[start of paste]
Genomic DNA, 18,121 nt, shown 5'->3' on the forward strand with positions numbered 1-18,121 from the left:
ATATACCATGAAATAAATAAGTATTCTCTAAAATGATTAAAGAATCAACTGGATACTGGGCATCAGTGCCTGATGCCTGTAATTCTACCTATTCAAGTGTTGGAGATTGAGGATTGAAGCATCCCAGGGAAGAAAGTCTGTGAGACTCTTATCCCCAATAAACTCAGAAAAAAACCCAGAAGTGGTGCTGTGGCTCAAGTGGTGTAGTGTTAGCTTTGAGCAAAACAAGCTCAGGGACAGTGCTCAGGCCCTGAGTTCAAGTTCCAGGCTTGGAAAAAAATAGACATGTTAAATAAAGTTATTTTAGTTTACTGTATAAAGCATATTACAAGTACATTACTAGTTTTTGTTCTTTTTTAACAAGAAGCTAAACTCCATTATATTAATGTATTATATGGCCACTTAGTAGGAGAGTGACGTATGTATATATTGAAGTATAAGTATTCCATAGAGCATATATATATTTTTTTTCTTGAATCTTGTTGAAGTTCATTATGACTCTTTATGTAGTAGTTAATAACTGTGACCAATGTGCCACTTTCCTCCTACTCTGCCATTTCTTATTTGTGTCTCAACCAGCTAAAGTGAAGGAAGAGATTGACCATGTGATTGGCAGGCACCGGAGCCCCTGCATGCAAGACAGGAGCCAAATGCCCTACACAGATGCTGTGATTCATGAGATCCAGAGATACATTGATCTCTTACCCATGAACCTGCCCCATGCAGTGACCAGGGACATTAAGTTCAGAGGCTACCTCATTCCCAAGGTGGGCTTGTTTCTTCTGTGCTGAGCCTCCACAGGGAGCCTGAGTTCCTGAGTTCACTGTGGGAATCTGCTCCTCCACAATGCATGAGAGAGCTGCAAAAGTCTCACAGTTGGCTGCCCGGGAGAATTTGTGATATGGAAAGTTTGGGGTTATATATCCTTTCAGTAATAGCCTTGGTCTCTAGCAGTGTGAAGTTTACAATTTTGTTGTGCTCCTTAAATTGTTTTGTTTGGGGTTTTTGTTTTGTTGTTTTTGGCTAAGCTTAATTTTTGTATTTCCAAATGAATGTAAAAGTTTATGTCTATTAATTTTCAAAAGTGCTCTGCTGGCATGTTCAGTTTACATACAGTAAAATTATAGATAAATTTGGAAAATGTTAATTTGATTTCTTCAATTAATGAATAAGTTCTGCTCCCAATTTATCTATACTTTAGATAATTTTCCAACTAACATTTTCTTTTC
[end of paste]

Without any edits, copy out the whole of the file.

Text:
Genomic DNA, 18,121 nt, shown 5'->3' on the forward strand with positions numbered 1-18,121 from the left:
ATATACCATGAAATAAATAAGTATTCTCTAAAATGATTAAAGAATCAACTGGATACTGGGCATCAGTGCCTGATGCCTGTAATTCTACCTATTCAAGTGTTGGAGATTGAGGATTGAAGCATCCCAGGGAAGAAAGTCTGTGAGACTCTTATCCCCAATAAACTCAGAAAAAAACCCAGAAGTGGTGCTGTGGCTCAAGTGGTGTAGTGTTAGCTTTGAGCAAAACAAGCTCAGGGACAGTGCTCAGGCCCTGAGTTCAAGTTCCAGGCTTGGAAAAAAATAGACATGTTAAATAAAGTTATTTTAGTTTACTGTATAAAGCATATTACAAGTACATTACTAGTTTTTGTTCTTTTTTAACAAGAAGCTAAACTCCATTATATTAATGTATTATATGGCCACTTAGTAGGAGAGTGACGTATGTATATATTGAAGTATAAGTATTCCATAGAGCATATATATATTTTTTTTCTTGAATCTTGTTGAAGTTCATTATGACTCTTTATGTAGTAGTTAATAACTGTGACCAATGTGCCACTTTCCTCCTACTCTGCCATTTCTTATTTGTGTCTCAACCAGCTAAAGTGAAGGAAGAGATTGACCATGTGATTGGCAGGCACCGGAGCCCCTGCATGCAAGACAGGAGCCAAATGCCCTACACAGATGCTGTGATTCATGAGATCCAGAGATACATTGATCTCTTACCCATGAACCTGCCCCATGCAGTGACCAGGGACATTAAGTTCAGAGGCTACCTCATTCCCAAGGTGGGCTTGTTTCTTCTGTGCTGAGCCTCCACAGGGAGCCTGAGTTCCTGAGTTCACTGTGGGAATCTGCTCCTCCACAATGCATGAGAGAGCTGCAAAAGTCTCACAGTTGGCTGCCCGGGAGAATTTGTGATATGGAAAGTTTGGGGTTATATATCCTTTCAGTAATAGCCTTGGTCTCTAGCAGTGTGAAGTTTACAATTTTGTTGTGCTCCTTAAATTGTTTTGTTTGGGGTTTTTGTTTTGTTGTTTTTGGCTAAGCTTAATTTTTGTATTTCCAAATGAATGTAAAAGTTTATGTCTATTAATTTTCAAAAGTGCTCTGCTGGCATGTTCAGTTTACATACAGTAAAATTATAGATAAATTTGGAAAATGTTAATTTGATTTCTTCAATTAATGAATAAGTTCTGCTCCCAATTTATCTATACTTTAGATAATTTTCCAACTAACATTTTCTTTTC